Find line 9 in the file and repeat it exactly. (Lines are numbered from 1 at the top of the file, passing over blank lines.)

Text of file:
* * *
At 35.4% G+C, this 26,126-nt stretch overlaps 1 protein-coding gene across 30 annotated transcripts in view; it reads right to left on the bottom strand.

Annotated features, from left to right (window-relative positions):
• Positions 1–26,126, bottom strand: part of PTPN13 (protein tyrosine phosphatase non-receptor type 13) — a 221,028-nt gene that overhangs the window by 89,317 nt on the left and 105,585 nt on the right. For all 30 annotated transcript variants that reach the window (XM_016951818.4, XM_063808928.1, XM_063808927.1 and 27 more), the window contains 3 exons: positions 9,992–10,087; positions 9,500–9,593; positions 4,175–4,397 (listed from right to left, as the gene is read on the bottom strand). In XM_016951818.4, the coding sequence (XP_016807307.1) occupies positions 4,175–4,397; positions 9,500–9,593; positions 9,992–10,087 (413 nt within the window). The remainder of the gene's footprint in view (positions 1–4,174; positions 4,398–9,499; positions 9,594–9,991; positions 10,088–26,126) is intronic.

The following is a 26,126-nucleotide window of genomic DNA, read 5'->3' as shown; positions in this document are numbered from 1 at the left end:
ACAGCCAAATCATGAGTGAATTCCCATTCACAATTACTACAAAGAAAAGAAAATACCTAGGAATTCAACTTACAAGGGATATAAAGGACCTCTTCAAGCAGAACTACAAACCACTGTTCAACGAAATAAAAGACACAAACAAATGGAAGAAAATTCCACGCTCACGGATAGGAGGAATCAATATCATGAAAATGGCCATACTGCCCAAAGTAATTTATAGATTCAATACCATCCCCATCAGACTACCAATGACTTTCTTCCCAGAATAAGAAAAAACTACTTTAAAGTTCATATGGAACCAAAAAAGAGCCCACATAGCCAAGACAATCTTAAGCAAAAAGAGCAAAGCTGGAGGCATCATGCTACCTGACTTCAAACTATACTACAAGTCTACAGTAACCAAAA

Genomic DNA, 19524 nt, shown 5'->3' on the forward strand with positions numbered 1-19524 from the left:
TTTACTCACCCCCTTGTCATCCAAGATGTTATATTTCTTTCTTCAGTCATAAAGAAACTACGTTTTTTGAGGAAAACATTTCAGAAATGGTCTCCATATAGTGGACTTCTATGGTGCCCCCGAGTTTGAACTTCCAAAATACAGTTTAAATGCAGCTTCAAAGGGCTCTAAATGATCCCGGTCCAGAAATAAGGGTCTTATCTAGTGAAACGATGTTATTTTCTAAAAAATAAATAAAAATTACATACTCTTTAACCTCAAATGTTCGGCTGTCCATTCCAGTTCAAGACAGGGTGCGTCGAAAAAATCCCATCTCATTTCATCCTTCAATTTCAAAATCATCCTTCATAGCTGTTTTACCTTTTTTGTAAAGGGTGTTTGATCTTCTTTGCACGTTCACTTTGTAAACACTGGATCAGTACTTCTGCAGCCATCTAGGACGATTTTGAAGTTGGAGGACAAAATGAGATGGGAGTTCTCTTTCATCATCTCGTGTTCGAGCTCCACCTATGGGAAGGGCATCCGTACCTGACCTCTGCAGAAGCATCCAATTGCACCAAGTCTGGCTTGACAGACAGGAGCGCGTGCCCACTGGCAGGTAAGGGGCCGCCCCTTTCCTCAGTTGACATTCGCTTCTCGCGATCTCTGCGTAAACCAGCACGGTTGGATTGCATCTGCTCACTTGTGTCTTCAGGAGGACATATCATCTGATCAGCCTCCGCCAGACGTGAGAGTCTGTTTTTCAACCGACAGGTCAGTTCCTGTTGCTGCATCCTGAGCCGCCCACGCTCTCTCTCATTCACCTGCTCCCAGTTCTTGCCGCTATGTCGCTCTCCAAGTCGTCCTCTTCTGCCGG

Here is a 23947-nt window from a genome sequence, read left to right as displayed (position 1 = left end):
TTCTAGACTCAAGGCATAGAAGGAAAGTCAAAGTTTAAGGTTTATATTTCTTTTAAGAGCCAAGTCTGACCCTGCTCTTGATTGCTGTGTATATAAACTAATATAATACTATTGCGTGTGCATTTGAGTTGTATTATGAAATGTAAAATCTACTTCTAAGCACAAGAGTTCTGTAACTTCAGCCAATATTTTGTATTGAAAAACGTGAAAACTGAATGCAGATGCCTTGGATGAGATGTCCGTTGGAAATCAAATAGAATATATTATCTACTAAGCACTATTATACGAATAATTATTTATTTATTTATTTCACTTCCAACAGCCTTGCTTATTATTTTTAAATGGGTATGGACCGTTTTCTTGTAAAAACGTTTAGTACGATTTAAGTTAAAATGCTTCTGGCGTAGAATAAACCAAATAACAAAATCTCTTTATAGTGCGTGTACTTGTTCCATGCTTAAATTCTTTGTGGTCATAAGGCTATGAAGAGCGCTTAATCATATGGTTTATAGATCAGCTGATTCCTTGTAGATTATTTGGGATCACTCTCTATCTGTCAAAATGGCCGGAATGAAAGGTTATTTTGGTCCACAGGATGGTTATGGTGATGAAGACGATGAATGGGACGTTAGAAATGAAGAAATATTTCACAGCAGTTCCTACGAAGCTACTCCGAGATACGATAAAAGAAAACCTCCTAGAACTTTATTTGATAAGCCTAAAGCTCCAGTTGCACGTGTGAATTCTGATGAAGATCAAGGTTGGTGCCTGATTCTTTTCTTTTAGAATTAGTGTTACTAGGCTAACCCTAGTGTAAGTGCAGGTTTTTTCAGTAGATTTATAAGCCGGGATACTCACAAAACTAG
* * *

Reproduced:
TTCTAGACTCAAGGCATAGAAGGAAAGTCAAAGTTTAAGGTTTATATTTCTTTTAAGAGCCAAGTCTGACCCTGCTCTTGATTGCTGTGTATATAAACTAATATAATACTATTGCGTGTGCATTTGAGTTGTATTATGAAATGTAAAATCTACTTCTAAGCACAAGAGTTCTGTAACTTCAGCCAATATTTTGTATTGAAAAACGTGAAAACTGAATGCAGATGCCTTGGATGAGATGTCCGTTGGAAATCAAATAGAATATATTATCTACTAAGCACTATTATACGAATAATTATTTATTTATTTATTTCACTTCCAACAGCCTTGCTTATTATTTTTAAATGGGTATGGACCGTTTTCTTGTAAAAACGTTTAGTACGATTTAAGTTAAAATGCTTCTGGCGTAGAATAAACCAAATAACAAAATCTCTTTATAGTGCGTGTACTTGTTCCATGCTTAAATTCTTTGTGGTCATAAGGCTATGAAGAGCGCTTAATCATATGGTTTATAGATCAGCTGATTCCTTGTAGATTATTTGGGATCACTCTCTATCTGTCAAAATGGCCGGAATGAAAGGTTATTTTGGTCCACAGGATGGTTATGGTGATGAAGACGATGAATGGGACGTTAGAAATGAAGAAATATTTCACAGCAGTTCCTACGAAGCTACTCCGAGATACGATAAAAGAAAACCTCCTAGAACTTTATTTGATAAGCCTAAAGCTCCAGTTGCACGTGTGAATTCTGATGAAGATCAAGGTTGGTGCCTGATTCTTTTCTTTTAGAATTAGTGTTACTAGGCTAACCCTAGTGTAAGTGCAGGTTTTTTCAGTAGATTTATAAGCCGGGATACTCACAAAACTAG